The mystery of Tether’s $69 billion reserve fund

In July of this year, US Treasury Secretary Janet Yellen (Janet Yellen) convened the chairman of the Federal Reserve (Fed), the chairman of the Securities and Exchange Commission (SEC) and six other senior officials to discuss Tether . It is impossible for them not to realize this absurd situation: American inflation is increasing, the aggravation of the new crown epidemic threatens economic recovery, and Yellen wants to discuss a digital currency Tether, which was shot in the movie “The Mighty Ducks” Designed and invented by the former child star who missed the penalty. But Tether has developed enough to put the U.S. financial system at risk. It is as if a snowball fight on the playground escalated so crazy that the Joint Chiefs of Staff (Joint Chiefs of Staff) was called to avoid a nuclear war.

Tether is called a ” stable coin ” in the financial world , because every Tether (USDT) should be backed by a US dollar reserve. But it is actually more like a bank. Tether Holdings Ltd., the company that issues this currency, gets U.S. dollars from those who want to trade in cryptocurrency. In return, the company will credit an equivalent amount of Tether to their digital wallet. Once they own Tether, people can send them to cryptocurrency exchanges and use them to bet on the price of Bitcoin, ETH, or any other thousands of cryptocurrencies.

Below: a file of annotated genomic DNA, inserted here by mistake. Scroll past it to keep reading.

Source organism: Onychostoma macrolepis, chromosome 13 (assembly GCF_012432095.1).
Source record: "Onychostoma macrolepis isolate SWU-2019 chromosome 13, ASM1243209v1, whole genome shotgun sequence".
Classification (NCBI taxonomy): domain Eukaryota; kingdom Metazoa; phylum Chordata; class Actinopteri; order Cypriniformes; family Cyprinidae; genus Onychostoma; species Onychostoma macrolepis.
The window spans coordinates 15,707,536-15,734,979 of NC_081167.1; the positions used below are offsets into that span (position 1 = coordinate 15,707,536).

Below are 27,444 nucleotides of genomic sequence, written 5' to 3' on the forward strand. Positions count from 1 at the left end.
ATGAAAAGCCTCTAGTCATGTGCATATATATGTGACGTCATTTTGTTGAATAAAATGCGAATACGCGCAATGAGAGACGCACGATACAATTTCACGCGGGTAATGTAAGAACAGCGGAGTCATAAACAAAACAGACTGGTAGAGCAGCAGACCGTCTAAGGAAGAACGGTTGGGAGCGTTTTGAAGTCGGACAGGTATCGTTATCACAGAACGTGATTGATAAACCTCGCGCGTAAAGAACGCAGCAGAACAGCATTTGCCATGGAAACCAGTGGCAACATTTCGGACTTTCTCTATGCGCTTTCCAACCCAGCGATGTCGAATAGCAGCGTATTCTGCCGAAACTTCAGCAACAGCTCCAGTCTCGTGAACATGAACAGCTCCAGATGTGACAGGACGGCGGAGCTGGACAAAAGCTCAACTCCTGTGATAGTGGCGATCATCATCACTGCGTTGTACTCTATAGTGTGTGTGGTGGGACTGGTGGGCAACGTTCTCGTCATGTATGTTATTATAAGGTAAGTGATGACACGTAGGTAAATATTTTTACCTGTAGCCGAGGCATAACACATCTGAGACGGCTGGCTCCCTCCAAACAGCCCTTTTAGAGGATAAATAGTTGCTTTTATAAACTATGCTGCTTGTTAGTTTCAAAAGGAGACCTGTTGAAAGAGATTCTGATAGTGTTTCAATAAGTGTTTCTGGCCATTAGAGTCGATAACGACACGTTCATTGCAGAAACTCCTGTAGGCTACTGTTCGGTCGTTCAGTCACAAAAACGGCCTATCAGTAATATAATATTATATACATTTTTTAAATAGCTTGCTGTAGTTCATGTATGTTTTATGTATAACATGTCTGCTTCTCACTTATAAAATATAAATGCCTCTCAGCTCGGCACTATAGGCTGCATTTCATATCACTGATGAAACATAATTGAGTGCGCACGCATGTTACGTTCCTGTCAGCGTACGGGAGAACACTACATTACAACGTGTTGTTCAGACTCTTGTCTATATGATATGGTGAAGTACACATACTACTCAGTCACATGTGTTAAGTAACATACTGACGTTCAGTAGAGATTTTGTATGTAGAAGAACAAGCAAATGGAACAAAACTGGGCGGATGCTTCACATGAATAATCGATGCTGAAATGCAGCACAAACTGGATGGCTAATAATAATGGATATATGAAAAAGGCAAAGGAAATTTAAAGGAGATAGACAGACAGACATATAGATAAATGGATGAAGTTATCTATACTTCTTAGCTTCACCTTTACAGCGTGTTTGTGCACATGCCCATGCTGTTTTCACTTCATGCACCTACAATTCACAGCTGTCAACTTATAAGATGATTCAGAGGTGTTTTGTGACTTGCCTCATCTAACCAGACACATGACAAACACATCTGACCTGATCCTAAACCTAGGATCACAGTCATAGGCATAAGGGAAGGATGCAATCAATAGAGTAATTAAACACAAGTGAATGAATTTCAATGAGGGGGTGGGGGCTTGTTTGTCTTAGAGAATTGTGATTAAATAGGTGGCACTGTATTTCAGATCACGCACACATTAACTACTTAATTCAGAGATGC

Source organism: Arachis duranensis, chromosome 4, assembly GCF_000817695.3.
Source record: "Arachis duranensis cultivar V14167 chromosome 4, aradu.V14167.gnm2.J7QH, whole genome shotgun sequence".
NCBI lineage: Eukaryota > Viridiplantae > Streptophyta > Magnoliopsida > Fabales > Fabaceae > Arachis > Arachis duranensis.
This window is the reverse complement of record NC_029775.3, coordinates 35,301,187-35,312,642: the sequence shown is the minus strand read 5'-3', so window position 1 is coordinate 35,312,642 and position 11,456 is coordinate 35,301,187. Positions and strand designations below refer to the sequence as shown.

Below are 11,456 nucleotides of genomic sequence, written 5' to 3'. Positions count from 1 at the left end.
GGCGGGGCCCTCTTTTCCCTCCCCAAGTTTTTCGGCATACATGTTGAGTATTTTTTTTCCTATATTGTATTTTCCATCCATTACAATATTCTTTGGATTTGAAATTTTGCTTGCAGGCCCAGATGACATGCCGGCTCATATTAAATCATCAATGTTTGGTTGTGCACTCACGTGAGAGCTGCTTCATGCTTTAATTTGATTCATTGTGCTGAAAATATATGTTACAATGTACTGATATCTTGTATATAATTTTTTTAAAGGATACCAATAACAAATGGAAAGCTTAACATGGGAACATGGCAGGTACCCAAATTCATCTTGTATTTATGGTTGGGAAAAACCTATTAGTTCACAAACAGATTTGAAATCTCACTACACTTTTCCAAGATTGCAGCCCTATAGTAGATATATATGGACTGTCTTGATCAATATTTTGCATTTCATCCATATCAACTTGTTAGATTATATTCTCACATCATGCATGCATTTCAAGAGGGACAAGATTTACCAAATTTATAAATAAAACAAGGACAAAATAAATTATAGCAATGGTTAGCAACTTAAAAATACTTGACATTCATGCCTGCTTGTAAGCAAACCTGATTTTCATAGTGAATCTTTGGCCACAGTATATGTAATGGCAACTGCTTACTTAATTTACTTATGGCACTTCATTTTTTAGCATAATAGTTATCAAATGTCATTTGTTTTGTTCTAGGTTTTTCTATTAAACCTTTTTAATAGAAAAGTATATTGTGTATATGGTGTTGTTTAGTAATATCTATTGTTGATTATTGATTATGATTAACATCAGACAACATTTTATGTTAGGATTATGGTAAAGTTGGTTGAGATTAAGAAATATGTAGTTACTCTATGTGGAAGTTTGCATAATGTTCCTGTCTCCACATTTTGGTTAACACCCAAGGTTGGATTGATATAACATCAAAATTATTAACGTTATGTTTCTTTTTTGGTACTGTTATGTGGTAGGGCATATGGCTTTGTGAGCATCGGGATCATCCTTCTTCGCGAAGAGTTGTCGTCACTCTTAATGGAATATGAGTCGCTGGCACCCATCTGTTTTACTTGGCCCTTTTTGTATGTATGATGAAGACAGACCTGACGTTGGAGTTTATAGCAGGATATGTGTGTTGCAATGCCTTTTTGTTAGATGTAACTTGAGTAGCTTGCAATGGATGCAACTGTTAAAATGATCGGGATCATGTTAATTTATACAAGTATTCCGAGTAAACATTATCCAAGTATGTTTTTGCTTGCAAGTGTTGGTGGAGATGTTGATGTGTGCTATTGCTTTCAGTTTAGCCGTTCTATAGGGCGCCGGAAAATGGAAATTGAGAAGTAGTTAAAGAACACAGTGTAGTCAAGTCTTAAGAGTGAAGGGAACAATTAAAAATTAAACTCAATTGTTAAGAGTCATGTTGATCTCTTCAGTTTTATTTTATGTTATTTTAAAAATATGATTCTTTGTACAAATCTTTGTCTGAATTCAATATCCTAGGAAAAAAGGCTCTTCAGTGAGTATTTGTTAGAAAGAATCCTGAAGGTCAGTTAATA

At least in theory, Tether Holdings holds USD reserves so that the company can return USD to anyone who wants to redeem their Tether into USD . This complicated mechanism is popular because real banks don’t want to do business with cryptocurrency companies, especially foreign companies.

The mystery of Tether's  billion reserve fund

Source: Bloomberg Business Weekly, October 11, 2021

How exactly the issuance of Tether was supported, or whether it was actually supported, has always been a mystery . For many years, critics have argued that despite the guarantees made by Tether Holdings, the company does not have enough assets to maintain a 1:1 exchange rate, which means that the Tether issued by it is essentially a fraud . But in the Crypto world, joke coins based on dog heads can reach billions of dollars in market value, and crooks regularly earn a lot of money through ridiculous-sounding plans, so Tether seems to be just another curious thing. .